The cap rate is the ratio (expressed as a percentage) between purchase price and the first-year net operating income (NOI) of the property.

Cap Rate = NOI divided by the purchase price.

Example: An investment property selling for $200,000 with an estimated first-year NOI of $19,557 would have a capitalization rate of 9.78% ($19,557 divided by $200,000).

Pros: The main advantage of using a cap rate is its simplicity. It also accounts for vacancy and operating expenses.
Cons: The main problem with using cap rates is the difficulty in collecting detailed income and expense information. Furthermore, a cap rate is limited because it only looks at only a one-year forecast and does not take into consideration any financing or tax implications.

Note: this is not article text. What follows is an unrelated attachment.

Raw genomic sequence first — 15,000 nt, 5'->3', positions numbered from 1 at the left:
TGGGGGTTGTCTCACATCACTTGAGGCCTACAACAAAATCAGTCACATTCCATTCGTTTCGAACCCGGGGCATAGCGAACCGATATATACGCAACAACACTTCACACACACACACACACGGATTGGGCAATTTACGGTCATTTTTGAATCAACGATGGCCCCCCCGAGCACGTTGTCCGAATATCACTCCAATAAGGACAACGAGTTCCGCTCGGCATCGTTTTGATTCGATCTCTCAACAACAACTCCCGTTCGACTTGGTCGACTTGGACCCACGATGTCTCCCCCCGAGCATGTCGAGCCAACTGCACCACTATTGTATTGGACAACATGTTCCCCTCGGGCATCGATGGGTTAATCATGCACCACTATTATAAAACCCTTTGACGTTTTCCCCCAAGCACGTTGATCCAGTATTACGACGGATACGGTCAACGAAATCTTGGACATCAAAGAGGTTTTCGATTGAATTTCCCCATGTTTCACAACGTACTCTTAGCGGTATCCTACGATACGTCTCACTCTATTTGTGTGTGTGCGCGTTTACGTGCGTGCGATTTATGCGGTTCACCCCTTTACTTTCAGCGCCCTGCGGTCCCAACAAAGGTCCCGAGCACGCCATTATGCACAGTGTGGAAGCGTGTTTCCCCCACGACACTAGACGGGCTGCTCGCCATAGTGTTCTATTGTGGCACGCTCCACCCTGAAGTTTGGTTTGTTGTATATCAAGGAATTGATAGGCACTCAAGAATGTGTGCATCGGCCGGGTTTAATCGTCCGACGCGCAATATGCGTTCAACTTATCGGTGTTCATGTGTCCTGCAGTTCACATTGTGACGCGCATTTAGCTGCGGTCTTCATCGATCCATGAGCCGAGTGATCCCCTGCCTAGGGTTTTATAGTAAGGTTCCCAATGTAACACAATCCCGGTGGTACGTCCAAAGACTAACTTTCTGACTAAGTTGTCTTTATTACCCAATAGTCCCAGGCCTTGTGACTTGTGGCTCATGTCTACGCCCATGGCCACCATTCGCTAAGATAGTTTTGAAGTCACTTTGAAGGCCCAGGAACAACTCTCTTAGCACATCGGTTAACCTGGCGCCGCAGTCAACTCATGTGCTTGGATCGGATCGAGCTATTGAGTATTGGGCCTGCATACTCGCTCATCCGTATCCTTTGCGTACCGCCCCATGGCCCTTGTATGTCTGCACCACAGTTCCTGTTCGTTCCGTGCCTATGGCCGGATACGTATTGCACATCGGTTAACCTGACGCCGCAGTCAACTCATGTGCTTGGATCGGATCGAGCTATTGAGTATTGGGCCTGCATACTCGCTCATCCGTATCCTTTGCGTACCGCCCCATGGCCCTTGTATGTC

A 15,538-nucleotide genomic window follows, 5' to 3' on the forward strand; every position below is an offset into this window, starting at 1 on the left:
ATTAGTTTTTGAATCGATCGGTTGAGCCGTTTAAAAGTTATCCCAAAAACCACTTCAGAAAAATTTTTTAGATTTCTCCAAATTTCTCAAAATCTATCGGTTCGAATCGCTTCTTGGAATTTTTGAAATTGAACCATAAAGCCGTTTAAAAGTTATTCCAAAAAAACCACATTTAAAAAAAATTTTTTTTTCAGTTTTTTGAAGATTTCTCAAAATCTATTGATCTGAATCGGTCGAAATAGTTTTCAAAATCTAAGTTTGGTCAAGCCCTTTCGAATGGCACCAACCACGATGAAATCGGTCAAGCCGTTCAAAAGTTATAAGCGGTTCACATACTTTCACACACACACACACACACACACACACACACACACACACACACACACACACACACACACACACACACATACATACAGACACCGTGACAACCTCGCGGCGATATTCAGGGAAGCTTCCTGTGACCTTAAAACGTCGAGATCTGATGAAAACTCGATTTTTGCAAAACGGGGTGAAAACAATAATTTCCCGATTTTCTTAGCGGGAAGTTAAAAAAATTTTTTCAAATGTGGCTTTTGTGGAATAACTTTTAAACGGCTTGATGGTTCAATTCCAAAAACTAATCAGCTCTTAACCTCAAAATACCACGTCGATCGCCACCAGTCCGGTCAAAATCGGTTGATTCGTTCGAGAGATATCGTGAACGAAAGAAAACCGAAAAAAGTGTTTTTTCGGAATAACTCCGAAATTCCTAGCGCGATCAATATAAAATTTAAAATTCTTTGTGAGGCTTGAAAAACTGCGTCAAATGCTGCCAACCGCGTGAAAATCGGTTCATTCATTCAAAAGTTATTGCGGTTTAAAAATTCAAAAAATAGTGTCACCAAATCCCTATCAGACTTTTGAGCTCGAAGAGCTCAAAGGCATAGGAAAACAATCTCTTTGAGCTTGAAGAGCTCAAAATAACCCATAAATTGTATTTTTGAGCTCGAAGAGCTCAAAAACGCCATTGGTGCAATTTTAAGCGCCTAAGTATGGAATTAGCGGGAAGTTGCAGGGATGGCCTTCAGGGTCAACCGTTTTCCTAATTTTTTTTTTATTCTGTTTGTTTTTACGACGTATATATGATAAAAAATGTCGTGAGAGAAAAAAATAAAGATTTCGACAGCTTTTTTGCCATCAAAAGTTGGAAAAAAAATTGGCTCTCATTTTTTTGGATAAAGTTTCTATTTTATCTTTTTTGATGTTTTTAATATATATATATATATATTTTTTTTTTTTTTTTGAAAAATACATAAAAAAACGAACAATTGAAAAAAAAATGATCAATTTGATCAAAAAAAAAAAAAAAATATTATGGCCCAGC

Examples Using a Cap Rates to Determine Investment Value

If you purchase a property for $200,000 that produces an annual NOI of $19,557; this property would have a Cap Rate of 9.78% ($19,557/200,000). Based on this calculation the property will generate 9.78 of the purchase price in income (not considering income tax or financing) per year. If you were looking at another property with a purchase price of $200,000 that produced an annual NOI of $25,000, this would obviously be a better deal with a calculated cap rate of 12.5% (25,000/200,000).